Public-safety agencies will need to continue using land-mobile-radio (LMR) networks for “years to come” until mission-critical voice is available via a reliable broadband network and devices — such as the proposed public-safety LTE network proposed in legislation enacted last week — according to a recent General Accountability Office (GAO) report.

Several vendors at last week’s International Wireless Communications Expo (IWCE) demonstrated applications that allow voice communications to be transmitted across an LTE network, but none of them offer key features required by public-safety personnel, such as peer-to-peer communications when the network is down or unavailable.

Given this, public safety likely will rely on LMR systems for mission-critical voice for “perhaps even 10 years or more,” according to the GAO report.

“A broadband network could enable emergency responders to access video and data applications that improve incident response,” the report states. “Yet, because the technology standard for the proposed broadband network does not support mission-critical voice capabilities, first responders will continue to rely on their current LMR systems for the foreseeable future. Thus, a broadband network would supplement, rather than replace, current public safety communication systems.”

In recent years, many elected officials and policymakers have expressed opinions that indicate public safety would be able to cease operations on their LMR networks as soon as dedicated LTE networks are available. Public Safety Spectrum Trust (PSST) Chairman Harlin McEwen said he believes the GAO report provides a realistic vision about the timing and challenges associated with making such a transition for mission-critical voice.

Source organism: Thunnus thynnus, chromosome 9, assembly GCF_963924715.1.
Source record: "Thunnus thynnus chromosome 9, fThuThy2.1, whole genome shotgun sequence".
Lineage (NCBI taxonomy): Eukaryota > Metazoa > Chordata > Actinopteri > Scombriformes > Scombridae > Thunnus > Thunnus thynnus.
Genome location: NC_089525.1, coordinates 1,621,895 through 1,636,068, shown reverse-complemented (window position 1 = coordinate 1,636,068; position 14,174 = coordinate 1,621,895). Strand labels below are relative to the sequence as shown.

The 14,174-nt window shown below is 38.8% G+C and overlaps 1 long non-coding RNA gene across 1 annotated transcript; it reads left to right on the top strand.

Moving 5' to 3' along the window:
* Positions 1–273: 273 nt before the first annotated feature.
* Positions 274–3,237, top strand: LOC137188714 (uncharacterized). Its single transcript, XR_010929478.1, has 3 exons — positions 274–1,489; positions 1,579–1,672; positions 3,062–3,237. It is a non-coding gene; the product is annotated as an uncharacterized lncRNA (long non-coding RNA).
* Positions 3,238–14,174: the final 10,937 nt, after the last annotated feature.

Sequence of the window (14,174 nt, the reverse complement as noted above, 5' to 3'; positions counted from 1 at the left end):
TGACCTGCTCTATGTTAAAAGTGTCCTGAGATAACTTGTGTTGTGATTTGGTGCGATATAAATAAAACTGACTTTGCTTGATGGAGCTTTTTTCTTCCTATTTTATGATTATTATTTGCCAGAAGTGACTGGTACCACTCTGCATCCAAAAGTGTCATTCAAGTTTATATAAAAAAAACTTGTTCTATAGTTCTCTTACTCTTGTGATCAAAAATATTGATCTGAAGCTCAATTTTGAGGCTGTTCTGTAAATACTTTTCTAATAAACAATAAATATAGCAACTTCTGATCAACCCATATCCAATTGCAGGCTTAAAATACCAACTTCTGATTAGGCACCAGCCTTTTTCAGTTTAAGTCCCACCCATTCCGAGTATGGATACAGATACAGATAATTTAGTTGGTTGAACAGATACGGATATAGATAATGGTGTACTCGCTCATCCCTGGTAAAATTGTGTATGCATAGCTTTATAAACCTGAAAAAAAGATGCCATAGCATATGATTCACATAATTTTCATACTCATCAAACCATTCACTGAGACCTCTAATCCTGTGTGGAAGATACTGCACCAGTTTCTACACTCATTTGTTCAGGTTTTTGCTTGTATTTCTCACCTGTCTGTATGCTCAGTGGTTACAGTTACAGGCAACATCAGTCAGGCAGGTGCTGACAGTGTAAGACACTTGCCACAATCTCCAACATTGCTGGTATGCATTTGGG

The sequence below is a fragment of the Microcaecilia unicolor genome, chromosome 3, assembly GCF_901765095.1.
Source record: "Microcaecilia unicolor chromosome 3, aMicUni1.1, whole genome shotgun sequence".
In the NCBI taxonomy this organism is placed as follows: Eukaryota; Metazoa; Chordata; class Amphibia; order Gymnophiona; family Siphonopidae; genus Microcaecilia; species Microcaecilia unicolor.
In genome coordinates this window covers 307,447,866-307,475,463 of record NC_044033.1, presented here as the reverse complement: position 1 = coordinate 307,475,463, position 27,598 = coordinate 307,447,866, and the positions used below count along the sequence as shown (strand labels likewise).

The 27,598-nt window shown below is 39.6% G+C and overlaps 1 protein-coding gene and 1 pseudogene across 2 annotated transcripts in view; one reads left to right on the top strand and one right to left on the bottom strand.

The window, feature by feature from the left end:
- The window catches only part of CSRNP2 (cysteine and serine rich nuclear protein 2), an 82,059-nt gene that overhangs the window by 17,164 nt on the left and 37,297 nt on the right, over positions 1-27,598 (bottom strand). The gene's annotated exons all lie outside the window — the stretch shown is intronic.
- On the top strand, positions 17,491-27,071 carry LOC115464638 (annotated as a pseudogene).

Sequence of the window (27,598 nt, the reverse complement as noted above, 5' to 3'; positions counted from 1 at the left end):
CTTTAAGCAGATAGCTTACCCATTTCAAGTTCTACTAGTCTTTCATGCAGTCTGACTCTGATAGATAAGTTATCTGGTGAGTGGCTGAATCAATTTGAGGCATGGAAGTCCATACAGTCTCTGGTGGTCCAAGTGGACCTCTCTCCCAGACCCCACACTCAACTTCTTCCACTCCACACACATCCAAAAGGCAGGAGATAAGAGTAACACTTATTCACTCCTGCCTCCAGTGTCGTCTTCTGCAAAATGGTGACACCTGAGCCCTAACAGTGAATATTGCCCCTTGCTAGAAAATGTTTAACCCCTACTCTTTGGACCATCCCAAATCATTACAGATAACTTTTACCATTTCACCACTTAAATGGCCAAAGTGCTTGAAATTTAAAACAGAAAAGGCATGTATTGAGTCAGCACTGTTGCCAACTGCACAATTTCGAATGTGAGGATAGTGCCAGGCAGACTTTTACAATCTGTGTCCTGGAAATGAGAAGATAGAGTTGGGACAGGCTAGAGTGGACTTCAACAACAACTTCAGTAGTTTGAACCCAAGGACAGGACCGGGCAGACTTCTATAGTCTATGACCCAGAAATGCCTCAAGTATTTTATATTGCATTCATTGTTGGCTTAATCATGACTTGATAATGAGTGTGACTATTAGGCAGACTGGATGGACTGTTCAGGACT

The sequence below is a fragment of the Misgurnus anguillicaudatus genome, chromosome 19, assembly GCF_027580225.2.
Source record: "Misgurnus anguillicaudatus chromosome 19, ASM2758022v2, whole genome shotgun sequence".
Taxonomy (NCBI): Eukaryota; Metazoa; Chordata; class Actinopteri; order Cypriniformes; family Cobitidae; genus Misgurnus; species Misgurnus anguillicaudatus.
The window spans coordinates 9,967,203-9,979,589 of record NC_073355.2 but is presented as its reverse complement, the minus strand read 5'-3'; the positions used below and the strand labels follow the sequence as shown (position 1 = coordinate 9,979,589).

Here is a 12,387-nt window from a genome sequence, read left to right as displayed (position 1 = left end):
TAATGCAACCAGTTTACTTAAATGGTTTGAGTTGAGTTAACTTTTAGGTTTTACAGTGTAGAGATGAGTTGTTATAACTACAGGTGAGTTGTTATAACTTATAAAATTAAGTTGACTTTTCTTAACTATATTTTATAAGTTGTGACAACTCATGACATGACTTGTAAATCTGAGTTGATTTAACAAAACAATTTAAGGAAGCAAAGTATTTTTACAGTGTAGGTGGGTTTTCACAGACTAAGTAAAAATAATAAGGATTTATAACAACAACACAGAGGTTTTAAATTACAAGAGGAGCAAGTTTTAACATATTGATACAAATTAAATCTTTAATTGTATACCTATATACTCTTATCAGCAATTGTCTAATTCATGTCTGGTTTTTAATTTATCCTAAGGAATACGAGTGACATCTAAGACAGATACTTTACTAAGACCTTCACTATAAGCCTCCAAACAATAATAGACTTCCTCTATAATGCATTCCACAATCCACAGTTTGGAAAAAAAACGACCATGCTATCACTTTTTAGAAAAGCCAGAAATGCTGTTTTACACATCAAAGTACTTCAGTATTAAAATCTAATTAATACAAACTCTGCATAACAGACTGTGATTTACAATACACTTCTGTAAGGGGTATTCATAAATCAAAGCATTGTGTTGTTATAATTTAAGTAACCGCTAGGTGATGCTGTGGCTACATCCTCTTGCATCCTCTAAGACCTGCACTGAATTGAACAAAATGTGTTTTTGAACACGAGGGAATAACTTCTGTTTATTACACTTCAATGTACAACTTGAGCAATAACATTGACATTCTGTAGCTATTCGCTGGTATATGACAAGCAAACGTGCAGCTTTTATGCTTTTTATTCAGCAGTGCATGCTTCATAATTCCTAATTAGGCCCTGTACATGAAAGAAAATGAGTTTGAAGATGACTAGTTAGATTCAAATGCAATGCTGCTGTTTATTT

“I’ve read the summary, and I thought it was pretty good,” McEwen said. “I thought it recognized that there’s going to be challenges with the new nationwide public-safety broadband network. I thought it was pretty positive.”

The GAO report also noted that the relatively small market and unique requirements for public safety have resulted in high radio costs, such as thousands of dollars per portable unit. In an attempt to lower radio costs, the GAO suggested that public-safety agencies work the Department of Homeland Security (DHS) to make joint procurements for a larger number of radios, so a lower price can be negotiated.

“Because public-safety agencies contract for LMR devices independently from one another, they are not in a strong position to negotiate lower prices and forego the quantity discounts that accompany larger orders,” the report states. “For similar situations, GAO has recommended joint procurement as a cost-saving measure, because it allows agencies requiring similar products to combine their purchase power and lower their procurement costs.

“Given that DHS has experience in emergency communications and relationships with public safety agencies, it is well-suited to facilitate joint procurement of handheld LMR devices.”